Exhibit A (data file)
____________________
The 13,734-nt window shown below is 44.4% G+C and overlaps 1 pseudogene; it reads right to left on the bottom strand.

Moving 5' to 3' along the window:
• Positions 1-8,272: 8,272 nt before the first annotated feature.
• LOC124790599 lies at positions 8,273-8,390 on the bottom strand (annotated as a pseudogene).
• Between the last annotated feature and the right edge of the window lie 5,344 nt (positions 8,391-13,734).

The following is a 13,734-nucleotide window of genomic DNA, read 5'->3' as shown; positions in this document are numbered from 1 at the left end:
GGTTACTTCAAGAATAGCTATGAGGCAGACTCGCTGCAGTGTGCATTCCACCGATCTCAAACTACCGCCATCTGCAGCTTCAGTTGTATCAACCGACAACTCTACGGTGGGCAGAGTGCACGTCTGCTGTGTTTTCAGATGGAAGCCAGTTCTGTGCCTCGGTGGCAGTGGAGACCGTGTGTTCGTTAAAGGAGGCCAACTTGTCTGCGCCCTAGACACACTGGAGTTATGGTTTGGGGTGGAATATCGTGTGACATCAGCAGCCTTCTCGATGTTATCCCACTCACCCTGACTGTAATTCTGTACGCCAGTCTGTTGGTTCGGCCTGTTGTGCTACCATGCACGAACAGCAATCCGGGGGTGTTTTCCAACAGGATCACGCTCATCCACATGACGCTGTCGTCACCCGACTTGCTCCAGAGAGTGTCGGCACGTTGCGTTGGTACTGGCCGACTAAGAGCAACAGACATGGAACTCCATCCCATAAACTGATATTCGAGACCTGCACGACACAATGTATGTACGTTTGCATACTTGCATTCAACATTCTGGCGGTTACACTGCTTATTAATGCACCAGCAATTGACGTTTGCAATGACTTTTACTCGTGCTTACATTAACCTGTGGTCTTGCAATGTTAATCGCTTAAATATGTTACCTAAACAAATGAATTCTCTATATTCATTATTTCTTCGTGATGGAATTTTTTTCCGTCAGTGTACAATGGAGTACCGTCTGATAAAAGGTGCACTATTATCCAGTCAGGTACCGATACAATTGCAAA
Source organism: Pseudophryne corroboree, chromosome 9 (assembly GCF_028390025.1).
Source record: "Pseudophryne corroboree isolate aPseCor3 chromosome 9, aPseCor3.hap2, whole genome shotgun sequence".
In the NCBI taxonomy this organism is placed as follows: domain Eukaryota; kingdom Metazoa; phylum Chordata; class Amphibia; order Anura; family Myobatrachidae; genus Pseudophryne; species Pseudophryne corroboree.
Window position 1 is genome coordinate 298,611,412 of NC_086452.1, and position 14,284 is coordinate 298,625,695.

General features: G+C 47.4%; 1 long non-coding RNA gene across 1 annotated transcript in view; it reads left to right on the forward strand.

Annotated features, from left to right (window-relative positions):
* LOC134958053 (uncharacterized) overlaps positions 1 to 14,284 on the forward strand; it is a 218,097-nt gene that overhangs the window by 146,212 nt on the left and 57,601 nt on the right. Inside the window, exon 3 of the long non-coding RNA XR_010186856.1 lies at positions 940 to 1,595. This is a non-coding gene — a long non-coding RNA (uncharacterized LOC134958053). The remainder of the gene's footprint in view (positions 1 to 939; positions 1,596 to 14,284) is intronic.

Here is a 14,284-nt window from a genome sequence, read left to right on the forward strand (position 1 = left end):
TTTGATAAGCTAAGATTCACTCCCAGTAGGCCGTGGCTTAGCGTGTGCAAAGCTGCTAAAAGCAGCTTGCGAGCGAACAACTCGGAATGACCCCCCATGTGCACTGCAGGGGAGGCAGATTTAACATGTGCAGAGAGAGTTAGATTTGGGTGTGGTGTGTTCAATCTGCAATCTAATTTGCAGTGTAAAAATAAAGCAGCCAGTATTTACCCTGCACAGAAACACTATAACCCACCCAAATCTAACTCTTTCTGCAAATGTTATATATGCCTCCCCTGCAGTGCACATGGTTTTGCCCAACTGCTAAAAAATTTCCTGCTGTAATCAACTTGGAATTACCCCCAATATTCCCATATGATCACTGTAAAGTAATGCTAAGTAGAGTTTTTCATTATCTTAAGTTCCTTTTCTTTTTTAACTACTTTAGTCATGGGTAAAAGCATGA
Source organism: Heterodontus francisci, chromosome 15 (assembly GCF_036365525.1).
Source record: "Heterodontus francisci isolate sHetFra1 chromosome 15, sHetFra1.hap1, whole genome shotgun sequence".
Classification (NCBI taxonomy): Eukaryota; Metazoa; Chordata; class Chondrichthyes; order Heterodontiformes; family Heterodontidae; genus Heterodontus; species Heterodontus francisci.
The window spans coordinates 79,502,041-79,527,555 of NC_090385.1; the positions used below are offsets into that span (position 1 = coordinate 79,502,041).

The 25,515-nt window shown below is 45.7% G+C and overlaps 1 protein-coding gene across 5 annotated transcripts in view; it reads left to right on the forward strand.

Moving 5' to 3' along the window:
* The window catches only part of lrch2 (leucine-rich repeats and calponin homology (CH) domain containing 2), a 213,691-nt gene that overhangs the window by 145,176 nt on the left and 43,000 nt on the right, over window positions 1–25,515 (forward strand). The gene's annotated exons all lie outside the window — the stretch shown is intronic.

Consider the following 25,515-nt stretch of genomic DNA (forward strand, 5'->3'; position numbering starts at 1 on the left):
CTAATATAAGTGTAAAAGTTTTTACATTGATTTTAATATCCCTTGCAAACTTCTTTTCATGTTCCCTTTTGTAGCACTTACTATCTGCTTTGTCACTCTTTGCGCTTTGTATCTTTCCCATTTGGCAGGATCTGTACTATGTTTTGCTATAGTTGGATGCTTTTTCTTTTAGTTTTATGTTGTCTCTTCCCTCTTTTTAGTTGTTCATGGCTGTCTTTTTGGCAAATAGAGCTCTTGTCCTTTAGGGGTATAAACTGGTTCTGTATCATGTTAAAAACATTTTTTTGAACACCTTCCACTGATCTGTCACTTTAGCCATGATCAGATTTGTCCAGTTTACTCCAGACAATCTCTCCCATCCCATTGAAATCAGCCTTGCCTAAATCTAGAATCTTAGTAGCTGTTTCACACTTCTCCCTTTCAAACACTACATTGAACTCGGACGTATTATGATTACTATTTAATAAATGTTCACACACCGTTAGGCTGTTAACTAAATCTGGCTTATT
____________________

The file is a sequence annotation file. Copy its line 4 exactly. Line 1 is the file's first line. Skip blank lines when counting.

• LOC124790599 lies at positions 8,273-8,390 on the bottom strand (annotated as a pseudogene).